“Suspicious Activity Report” (SAR)

A 2011 document demonstrates that “Fusion Center concerns” about using eGuardian prompted the FBI to change the system’s data retention policy “from 30 years to 5 years (followed by a 5-year archive period).” Yet, a 2013 Government Accountability Office report recently confirmed that there is continuing cause for concern because even after Suspicious Activity Reports are deleted from eGuardian, the FBI retains the reports for at least an additional 30 years in another location.

Lisa's leaks - 'Madness in the Magnolias'

surveillanceGovernment documents obtained by the ACLU show that nationwide programs that collect so-called “Suspicious Activity Reports” provide inadequate privacy safeguards and guidance on the definition of “suspicious activity,” leading to violations of Americans’ First Amendment and privacy rights, and to racial and religious profiling.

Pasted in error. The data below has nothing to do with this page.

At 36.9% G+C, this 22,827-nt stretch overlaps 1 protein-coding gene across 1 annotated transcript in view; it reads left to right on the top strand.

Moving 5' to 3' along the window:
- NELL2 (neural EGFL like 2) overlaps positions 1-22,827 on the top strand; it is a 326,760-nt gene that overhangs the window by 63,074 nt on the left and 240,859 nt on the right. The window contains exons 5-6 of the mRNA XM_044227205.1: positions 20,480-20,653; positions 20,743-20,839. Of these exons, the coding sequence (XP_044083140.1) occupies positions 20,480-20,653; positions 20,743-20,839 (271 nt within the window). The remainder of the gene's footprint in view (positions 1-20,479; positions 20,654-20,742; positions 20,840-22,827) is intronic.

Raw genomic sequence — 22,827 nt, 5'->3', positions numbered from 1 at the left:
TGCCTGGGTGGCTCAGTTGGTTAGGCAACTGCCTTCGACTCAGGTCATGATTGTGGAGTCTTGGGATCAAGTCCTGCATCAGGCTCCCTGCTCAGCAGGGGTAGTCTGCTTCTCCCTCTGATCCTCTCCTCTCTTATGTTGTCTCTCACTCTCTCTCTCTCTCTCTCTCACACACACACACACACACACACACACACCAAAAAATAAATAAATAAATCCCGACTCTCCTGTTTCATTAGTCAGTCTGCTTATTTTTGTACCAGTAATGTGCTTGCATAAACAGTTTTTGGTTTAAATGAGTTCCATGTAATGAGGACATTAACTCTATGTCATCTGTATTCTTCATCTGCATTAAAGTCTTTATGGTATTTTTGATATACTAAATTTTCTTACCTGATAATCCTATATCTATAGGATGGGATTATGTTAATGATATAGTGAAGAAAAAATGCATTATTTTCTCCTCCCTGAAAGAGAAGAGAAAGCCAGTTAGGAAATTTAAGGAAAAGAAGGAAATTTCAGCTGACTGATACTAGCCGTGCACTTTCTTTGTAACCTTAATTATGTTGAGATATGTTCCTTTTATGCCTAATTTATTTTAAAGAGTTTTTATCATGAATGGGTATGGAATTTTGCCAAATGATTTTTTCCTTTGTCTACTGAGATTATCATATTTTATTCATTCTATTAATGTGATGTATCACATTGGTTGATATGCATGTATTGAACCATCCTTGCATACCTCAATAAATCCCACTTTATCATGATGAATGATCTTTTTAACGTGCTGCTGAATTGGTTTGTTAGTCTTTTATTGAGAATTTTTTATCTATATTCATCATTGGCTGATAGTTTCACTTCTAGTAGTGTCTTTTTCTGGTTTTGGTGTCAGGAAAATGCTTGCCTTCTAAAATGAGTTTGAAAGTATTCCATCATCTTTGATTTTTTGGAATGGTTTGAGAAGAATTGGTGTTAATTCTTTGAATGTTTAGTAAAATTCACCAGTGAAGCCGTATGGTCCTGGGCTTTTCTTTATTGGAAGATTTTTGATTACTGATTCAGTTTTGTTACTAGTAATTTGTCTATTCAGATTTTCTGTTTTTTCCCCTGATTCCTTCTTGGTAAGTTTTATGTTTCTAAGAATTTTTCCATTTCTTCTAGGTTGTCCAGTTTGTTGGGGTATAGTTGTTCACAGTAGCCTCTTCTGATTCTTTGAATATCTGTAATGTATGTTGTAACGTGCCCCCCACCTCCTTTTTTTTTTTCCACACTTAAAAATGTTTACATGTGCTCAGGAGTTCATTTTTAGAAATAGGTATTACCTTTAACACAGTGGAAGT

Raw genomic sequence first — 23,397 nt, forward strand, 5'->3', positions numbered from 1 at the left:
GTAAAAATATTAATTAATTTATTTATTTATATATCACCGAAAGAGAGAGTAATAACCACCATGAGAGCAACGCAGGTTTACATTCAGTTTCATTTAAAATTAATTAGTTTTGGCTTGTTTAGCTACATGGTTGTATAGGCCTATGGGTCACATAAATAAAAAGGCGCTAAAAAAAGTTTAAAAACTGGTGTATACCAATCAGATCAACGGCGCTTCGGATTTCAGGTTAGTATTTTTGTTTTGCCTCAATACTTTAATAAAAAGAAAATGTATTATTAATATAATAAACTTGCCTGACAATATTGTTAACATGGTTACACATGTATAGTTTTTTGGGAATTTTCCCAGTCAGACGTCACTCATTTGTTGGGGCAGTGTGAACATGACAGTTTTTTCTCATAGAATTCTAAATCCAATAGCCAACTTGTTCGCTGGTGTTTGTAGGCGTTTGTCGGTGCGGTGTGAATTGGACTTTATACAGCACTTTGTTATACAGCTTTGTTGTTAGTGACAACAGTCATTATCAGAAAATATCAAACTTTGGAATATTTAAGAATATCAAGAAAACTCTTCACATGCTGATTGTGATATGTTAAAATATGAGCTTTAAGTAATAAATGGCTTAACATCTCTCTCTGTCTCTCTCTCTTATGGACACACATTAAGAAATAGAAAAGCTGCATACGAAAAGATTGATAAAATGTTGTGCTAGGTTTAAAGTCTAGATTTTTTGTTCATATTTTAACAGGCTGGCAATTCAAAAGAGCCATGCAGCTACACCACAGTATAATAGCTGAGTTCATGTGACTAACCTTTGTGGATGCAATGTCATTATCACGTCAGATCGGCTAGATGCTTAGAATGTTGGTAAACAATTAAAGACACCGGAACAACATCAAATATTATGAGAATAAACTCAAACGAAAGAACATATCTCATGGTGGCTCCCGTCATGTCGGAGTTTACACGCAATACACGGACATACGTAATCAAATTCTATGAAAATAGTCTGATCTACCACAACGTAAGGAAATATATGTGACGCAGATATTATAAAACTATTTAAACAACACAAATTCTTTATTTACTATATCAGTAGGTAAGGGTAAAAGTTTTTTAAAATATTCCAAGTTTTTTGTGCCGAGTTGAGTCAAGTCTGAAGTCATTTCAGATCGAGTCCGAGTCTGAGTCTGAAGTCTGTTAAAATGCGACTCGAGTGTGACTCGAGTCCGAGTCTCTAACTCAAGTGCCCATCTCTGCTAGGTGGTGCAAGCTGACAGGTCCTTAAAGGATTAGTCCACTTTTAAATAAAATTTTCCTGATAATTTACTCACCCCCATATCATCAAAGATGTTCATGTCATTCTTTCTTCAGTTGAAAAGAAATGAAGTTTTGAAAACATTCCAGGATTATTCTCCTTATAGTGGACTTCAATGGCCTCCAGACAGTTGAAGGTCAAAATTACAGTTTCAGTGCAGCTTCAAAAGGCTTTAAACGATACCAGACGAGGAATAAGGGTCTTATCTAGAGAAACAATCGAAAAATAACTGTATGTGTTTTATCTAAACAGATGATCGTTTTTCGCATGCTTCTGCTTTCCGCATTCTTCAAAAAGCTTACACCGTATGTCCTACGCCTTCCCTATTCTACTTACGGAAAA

FOIA Lawsuit

In August 2011, the ACLU filed ACLU v. FBI, a lawsuit to enforce a Freedom of Information Act (FOIA) request for records about the FBI eGuardian program, a nationwide system of collecting and sharing so-called “suspicious activity reports” (“SARs”) from the public and law enforcement and intelligence officials across the country. The Department of Justice (DOJ) and National Security Agency (NSA) initially failed to release any records, and DOJ insisted it had no independent obligation to even search for information because eGuardian is run by the FBI. Although the FBI partially released a handful of records, they represented only a fraction of…

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